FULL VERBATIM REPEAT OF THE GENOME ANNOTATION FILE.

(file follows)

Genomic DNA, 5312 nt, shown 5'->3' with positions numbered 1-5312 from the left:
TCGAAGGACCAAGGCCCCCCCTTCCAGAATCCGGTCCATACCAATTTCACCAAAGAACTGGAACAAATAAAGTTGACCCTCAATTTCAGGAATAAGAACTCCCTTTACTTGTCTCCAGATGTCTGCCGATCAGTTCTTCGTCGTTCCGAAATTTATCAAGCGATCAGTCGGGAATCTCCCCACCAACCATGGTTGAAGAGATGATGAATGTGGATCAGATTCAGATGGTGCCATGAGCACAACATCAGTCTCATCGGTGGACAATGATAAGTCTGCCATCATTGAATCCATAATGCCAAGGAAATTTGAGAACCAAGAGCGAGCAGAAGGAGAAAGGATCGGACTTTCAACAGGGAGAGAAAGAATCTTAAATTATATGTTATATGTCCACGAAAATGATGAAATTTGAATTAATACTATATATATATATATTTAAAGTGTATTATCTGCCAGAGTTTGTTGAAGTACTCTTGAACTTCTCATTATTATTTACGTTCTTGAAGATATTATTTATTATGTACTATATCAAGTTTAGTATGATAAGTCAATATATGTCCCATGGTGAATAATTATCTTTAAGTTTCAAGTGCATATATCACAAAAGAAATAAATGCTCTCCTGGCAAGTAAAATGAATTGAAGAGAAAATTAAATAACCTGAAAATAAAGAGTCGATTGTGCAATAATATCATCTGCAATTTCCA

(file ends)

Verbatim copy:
Genomic DNA, 5312 nt, shown 5'->3' with positions numbered 1-5312 from the left:
TCGAAGGACCAAGGCCCCCCCTTCCAGAATCCGGTCCATACCAATTTCACCAAAGAACTGGAACAAATAAAGTTGACCCTCAATTTCAGGAATAAGAACTCCCTTTACTTGTCTCCAGATGTCTGCCGATCAGTTCTTCGTCGTTCCGAAATTTATCAAGCGATCAGTCGGGAATCTCCCCACCAACCATGGTTGAAGAGATGATGAATGTGGATCAGATTCAGATGGTGCCATGAGCACAACATCAGTCTCATCGGTGGACAATGATAAGTCTGCCATCATTGAATCCATAATGCCAAGGAAATTTGAGAACCAAGAGCGAGCAGAAGGAGAAAGGATCGGACTTTCAACAGGGAGAGAAAGAATCTTAAATTATATGTTATATGTCCACGAAAATGATGAAATTTGAATTAATACTATATATATATATATTTAAAGTGTATTATCTGCCAGAGTTTGTTGAAGTACTCTTGAACTTCTCATTATTATTTACGTTCTTGAAGATATTATTTATTATGTACTATATCAAGTTTAGTATGATAAGTCAATATATGTCCCATGGTGAATAATTATCTTTAAGTTTCAAGTGCATATATCACAAAAGAAATAAATGCTCTCCTGGCAAGTAAAATGAATTGAAGAGAAAATTAAATAACCTGAAAATAAAGAGTCGATTGTGCAATAATATCATCTGCAATTTCCA